Sir — It was interesting to read that Hindustan Unilever has decided to drop the word, ‘fair’, from the name of its cosmetic product, Fair & Lovely. There is no doubt that this decision was taken in the wake of renewed global conversations around racism and skin colour-based prejudice as a result of the ‘Black Lives Matter’ movement. However, should not the company be doing a lot more than just dropping a word from a product name? For decades, it has peddled the idea that fairness is the only route to any kind of success for girls. The extensive damage wrought as a result cannot be easily undone.
Sir — It was deeply distressing to read the recent judgment by the Karnataka High Court, in which it granted advance bail to a man accused of raping his employer. In her statement, the complainant had reportedly said that she fell asleep out of exhaustion after the crime was committed. The high court, in its bail verdict, said “that is not how our women react when they are ravished”.
The order also said that the complainant did not specify “why she went to office at night i.e. 11.00pm” and that she did not object “to consuming drinks” with the accused and even allowed him “to stay with her till morning”. While the matter is indeed sub judice, in the larger context of rape in India, it raises important and worrying questions. It is curious as to why such factors are often considered worthy grounds for disbelieving the word of women who allege rape, or for dismissing their plight. Women face these prejudices from even before any investigations start — at police stations, they are asked invasive and humiliating questions, looked at with suspicion and, very often, their complaints are not even recorded. How are women to put their faith in the institutions meant to protect them from sexual assault if all of them — from law enforcement to the judiciary — make the quest for justice so difficult? Is it any wonder that women are so reluctant to report rape?
Sir — The courts in India are looked at by the people as the ultimate symbol of hope and justice. It is in the judiciary that they repose their faith, believing that it will grant them their rights even if all other institutions fail them. In the light of this, it was puzzling to read the Karnataka High Court’s order granting bail to a 27-year-old man who allegedly raped his employer. The woman’s actions before and after the crime was reportedly committed seemed to be the grounds on which the bail was granted, given that it “is unbecoming of an Indian woman”. It will be interesting to note that a city court had earlier rejected the accused man’s bail plea; it was only after this that he approached the high court.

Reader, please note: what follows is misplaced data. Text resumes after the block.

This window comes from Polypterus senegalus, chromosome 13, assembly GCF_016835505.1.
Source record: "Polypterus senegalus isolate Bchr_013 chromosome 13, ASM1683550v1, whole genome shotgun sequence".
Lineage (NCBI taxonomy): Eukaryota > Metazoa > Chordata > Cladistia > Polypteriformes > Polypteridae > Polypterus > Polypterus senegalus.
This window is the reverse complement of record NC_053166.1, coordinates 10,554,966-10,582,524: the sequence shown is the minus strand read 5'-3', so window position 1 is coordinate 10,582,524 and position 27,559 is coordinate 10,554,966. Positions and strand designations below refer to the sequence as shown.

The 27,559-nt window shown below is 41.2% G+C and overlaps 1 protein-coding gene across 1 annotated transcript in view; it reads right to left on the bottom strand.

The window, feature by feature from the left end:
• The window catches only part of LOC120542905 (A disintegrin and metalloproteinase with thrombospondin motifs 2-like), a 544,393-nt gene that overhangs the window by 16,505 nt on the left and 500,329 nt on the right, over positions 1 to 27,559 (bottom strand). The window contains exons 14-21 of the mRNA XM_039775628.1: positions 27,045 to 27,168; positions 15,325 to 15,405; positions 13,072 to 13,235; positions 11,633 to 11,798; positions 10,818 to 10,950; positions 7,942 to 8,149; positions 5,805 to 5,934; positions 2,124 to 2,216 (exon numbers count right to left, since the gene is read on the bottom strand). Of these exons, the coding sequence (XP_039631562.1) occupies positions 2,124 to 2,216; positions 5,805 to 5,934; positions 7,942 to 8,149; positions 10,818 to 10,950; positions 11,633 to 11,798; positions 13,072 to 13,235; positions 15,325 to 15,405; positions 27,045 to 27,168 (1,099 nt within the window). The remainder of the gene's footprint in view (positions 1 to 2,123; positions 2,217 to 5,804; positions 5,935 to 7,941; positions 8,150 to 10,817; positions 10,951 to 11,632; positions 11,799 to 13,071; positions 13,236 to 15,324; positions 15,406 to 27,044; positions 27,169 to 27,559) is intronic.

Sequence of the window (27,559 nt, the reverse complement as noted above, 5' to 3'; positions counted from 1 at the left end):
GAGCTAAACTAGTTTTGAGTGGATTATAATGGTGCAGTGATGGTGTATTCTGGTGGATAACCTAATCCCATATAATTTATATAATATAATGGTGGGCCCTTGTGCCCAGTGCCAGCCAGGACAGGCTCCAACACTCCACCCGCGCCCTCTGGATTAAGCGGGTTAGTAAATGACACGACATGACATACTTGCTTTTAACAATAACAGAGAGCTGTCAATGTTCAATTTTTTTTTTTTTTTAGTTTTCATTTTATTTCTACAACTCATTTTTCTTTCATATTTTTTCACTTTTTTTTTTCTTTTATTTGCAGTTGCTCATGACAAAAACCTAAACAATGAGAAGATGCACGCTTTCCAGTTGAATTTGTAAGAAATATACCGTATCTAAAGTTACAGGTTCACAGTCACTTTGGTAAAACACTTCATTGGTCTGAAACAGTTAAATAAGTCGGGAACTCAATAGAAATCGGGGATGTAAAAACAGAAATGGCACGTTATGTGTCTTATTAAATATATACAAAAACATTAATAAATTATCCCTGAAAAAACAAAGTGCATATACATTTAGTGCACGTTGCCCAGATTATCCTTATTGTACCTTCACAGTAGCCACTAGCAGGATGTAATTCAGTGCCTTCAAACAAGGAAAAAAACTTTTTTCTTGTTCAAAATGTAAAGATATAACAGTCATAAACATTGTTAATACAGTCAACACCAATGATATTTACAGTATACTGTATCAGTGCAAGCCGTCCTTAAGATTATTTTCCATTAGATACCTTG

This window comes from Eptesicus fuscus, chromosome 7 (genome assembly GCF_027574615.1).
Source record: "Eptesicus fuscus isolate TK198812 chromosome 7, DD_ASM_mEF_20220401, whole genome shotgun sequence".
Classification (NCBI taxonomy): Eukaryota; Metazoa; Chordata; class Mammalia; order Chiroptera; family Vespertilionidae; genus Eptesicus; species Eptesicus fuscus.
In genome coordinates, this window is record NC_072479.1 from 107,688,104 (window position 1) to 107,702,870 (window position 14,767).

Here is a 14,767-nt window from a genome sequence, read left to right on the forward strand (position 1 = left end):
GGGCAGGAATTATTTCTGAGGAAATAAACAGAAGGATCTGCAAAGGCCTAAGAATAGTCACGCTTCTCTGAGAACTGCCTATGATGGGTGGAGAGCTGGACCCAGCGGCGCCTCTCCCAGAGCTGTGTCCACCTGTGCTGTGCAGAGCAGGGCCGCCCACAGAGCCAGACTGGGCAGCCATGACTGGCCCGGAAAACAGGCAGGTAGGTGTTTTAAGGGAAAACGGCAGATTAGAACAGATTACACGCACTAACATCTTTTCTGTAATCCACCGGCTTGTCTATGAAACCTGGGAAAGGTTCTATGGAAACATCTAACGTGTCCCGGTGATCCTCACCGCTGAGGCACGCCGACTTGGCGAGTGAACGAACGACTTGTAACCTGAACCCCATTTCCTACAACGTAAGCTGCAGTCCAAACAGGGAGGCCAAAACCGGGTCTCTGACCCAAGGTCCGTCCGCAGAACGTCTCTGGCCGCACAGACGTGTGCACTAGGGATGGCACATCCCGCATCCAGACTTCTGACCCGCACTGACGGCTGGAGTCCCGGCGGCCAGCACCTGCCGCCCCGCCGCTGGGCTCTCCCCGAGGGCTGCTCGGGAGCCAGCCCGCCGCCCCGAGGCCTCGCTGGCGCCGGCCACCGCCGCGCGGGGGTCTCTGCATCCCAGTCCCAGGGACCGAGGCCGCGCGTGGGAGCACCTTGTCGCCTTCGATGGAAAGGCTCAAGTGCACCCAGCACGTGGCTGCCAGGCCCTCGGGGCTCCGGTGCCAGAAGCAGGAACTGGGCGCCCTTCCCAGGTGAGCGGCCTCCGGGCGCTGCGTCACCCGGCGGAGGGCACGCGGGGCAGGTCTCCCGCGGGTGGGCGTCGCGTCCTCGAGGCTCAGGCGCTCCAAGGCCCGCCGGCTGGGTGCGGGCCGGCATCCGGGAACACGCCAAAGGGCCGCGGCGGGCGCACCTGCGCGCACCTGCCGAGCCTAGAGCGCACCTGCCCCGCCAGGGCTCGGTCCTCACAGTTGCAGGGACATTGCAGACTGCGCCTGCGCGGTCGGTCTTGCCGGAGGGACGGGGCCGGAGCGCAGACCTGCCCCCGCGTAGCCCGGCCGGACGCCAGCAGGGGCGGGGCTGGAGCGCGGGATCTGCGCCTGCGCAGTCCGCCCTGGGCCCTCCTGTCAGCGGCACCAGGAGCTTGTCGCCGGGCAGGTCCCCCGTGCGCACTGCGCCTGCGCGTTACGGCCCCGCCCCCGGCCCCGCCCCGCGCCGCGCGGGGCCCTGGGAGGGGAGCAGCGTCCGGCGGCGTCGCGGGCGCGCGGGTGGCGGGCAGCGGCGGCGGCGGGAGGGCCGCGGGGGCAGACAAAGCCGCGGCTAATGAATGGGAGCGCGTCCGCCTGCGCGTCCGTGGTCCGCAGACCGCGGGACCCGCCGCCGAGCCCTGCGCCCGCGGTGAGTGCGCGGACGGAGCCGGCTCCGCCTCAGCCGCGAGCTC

Women in this country are no stranger to regressive societal attitudes; they are familiar with the experience of having aspersions cast on their character when they are the victims of sexual assault. They encounter these attitudes at home, in the workplace and at the police station. Can Indian women continue to look to the judiciary for correcting the wrongs done to them by society?
Sir — The increase in prices of petrol and diesel for 20 consecutive days is baffling. When crude oil prices are not increasing, why is there a need to increase the prices of fuel in this manner? The spike in the costs is because of the value added tax, the amount for which will go straight into the Centre’s kitty. When the country is going through an economic crisis of overwhelming proportions, why are ordinary citizens being unduly burdened with more expenditure?
After 18 days, petrol prices had risen by Rs 8.5 while diesel costs had gone up by Rs 10.49. In the past six years, the excise duty for diesel has increased by more than Rs 28. Interestingly, in Delhi, diesel prices are higher than those of petrol. Is it not clear that the government is only trying to make money for itself in this period of crisis when it should have been slashing the prices for the benefit of the people?